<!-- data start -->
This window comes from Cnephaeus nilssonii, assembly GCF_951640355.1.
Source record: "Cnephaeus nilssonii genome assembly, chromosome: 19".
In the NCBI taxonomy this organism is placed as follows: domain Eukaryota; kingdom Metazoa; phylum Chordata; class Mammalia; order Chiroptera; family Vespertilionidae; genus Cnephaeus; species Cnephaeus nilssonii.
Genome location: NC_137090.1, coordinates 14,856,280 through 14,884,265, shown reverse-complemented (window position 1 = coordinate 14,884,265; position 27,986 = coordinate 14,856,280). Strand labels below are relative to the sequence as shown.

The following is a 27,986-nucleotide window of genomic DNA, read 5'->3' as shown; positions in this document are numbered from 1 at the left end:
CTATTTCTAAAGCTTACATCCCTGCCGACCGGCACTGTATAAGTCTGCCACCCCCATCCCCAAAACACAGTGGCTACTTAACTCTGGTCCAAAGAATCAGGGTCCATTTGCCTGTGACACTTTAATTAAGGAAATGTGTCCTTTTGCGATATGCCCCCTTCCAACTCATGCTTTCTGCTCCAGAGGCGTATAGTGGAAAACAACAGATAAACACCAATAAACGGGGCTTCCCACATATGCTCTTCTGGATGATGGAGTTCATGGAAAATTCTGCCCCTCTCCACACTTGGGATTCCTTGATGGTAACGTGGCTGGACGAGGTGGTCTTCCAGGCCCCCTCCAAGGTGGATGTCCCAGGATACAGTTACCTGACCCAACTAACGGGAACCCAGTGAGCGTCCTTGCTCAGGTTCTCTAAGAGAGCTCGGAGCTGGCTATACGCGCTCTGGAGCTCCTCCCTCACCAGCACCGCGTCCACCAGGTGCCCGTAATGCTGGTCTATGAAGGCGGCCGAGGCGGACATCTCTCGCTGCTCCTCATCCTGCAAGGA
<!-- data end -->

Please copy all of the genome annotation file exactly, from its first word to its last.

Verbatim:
This window comes from Cnephaeus nilssonii, assembly GCF_951640355.1.
Source record: "Cnephaeus nilssonii genome assembly, chromosome: 19".
In the NCBI taxonomy this organism is placed as follows: domain Eukaryota; kingdom Metazoa; phylum Chordata; class Mammalia; order Chiroptera; family Vespertilionidae; genus Cnephaeus; species Cnephaeus nilssonii.
Genome location: NC_137090.1, coordinates 14,856,280 through 14,884,265, shown reverse-complemented (window position 1 = coordinate 14,884,265; position 27,986 = coordinate 14,856,280). Strand labels below are relative to the sequence as shown.

The following is a 27,986-nucleotide window of genomic DNA, read 5'->3' as shown; positions in this document are numbered from 1 at the left end:
CTATTTCTAAAGCTTACATCCCTGCCGACCGGCACTGTATAAGTCTGCCACCCCCATCCCCAAAACACAGTGGCTACTTAACTCTGGTCCAAAGAATCAGGGTCCATTTGCCTGTGACACTTTAATTAAGGAAATGTGTCCTTTTGCGATATGCCCCCTTCCAACTCATGCTTTCTGCTCCAGAGGCGTATAGTGGAAAACAACAGATAAACACCAATAAACGGGGCTTCCCACATATGCTCTTCTGGATGATGGAGTTCATGGAAAATTCTGCCCCTCTCCACACTTGGGATTCCTTGATGGTAACGTGGCTGGACGAGGTGGTCTTCCAGGCCCCCTCCAAGGTGGATGTCCCAGGATACAGTTACCTGACCCAACTAACGGGAACCCAGTGAGCGTCCTTGCTCAGGTTCTCTAAGAGAGCTCGGAGCTGGCTATACGCGCTCTGGAGCTCCTCCCTCACCAGCACCGCGTCCACCAGGTGCCCGTAATGCTGGTCTATGAAGGCGGCCGAGGCGGACATCTCTCGCTGCTCCTCATCCTGCAAGGA